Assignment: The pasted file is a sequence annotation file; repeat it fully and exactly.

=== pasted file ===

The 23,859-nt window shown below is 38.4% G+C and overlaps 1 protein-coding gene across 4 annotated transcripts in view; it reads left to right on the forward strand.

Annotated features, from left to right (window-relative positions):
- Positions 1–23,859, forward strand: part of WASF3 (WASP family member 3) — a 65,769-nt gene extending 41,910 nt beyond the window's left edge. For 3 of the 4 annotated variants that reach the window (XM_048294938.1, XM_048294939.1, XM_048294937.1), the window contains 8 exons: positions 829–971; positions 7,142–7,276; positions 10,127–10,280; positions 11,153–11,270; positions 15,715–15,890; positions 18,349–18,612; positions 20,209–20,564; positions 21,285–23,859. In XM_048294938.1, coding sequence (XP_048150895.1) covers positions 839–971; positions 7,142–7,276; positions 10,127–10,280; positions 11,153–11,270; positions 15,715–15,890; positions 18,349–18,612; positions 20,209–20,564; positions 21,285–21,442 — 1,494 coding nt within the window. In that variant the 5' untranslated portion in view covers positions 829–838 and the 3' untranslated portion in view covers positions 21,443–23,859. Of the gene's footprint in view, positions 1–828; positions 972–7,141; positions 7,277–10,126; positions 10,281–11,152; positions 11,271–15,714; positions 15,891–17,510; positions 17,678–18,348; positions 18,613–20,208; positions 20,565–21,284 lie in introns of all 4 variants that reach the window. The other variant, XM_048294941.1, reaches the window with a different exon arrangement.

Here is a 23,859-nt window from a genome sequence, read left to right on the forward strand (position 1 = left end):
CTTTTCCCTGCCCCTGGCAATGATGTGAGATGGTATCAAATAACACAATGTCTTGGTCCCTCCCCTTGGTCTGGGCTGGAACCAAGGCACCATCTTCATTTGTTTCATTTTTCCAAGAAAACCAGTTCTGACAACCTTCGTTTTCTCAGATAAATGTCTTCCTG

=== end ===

The 23,859-nt window shown below is 38.4% G+C and overlaps 1 protein-coding gene across 4 annotated transcripts in view; it reads left to right on the forward strand.

Annotated features, from left to right (window-relative positions):
- Positions 1–23,859, forward strand: part of WASF3 (WASP family member 3) — a 65,769-nt gene extending 41,910 nt beyond the window's left edge. For 3 of the 4 annotated variants that reach the window (XM_048294938.1, XM_048294939.1, XM_048294937.1), the window contains 8 exons: positions 829–971; positions 7,142–7,276; positions 10,127–10,280; positions 11,153–11,270; positions 15,715–15,890; positions 18,349–18,612; positions 20,209–20,564; positions 21,285–23,859. In XM_048294938.1, coding sequence (XP_048150895.1) covers positions 839–971; positions 7,142–7,276; positions 10,127–10,280; positions 11,153–11,270; positions 15,715–15,890; positions 18,349–18,612; positions 20,209–20,564; positions 21,285–21,442 — 1,494 coding nt within the window. In that variant the 5' untranslated portion in view covers positions 829–838 and the 3' untranslated portion in view covers positions 21,443–23,859. Of the gene's footprint in view, positions 1–828; positions 972–7,141; positions 7,277–10,126; positions 10,281–11,152; positions 11,271–15,714; positions 15,891–17,510; positions 17,678–18,348; positions 18,613–20,208; positions 20,565–21,284 lie in introns of all 4 variants that reach the window. The other variant, XM_048294941.1, reaches the window with a different exon arrangement.

Here is a 23,859-nt window from a genome sequence, read left to right on the forward strand (position 1 = left end):
CTTTTCCCTGCCCCTGGCAATGATGTGAGATGGTATCAAATAACACAATGTCTTGGTCCCTCCCCTTGGTCTGGGCTGGAACCAAGGCACCATCTTCATTTGTTTCATTTTTCCAAGAAAACCAGTTCTGACAACCTTCGTTTTCTCAGATAAATGTCTTCCTG